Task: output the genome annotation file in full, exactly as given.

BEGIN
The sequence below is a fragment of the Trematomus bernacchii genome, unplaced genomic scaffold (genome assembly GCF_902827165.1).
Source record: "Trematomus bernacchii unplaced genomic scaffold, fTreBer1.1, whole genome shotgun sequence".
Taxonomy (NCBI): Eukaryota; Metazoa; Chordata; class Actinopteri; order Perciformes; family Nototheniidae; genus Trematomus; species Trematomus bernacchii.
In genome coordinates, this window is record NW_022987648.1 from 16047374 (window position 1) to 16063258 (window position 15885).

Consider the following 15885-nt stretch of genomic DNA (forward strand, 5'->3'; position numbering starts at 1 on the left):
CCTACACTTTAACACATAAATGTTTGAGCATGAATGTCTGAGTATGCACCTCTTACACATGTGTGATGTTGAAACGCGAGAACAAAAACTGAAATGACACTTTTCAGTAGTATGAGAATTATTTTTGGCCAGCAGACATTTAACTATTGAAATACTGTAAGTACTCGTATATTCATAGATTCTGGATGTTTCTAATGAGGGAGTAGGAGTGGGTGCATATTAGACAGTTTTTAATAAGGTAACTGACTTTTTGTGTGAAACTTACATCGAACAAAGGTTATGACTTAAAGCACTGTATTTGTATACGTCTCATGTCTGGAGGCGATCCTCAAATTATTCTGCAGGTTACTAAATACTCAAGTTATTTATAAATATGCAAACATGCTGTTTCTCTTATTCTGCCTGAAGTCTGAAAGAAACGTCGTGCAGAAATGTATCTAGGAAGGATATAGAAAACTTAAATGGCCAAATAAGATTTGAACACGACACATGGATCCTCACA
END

The sequence below is a fragment of the Trematomus bernacchii genome, unplaced genomic scaffold (genome assembly GCF_902827165.1).
Source record: "Trematomus bernacchii unplaced genomic scaffold, fTreBer1.1, whole genome shotgun sequence".
Taxonomy (NCBI): Eukaryota; Metazoa; Chordata; class Actinopteri; order Perciformes; family Nototheniidae; genus Trematomus; species Trematomus bernacchii.
In genome coordinates, this window is record NW_022987648.1 from 16047374 (window position 1) to 16063258 (window position 15885).

Consider the following 15885-nt stretch of genomic DNA (forward strand, 5'->3'; position numbering starts at 1 on the left):
CCTACACTTTAACACATAAATGTTTGAGCATGAATGTCTGAGTATGCACCTCTTACACATGTGTGATGTTGAAACGCGAGAACAAAAACTGAAATGACACTTTTCAGTAGTATGAGAATTATTTTTGGCCAGCAGACATTTAACTATTGAAATACTGTAAGTACTCGTATATTCATAGATTCTGGATGTTTCTAATGAGGGAGTAGGAGTGGGTGCATATTAGACAGTTTTTAATAAGGTAACTGACTTTTTGTGTGAAACTTACATCGAACAAAGGTTATGACTTAAAGCACTGTATTTGTATACGTCTCATGTCTGGAGGCGATCCTCAAATTATTCTGCAGGTTACTAAATACTCAAGTTATTTATAAATATGCAAACATGCTGTTTCTCTTATTCTGCCTGAAGTCTGAAAGAAACGTCGTGCAGAAATGTATCTAGGAAGGATATAGAAAACTTAAATGGCCAAATAAGATTTGAACACGACACATGGATCCTCACA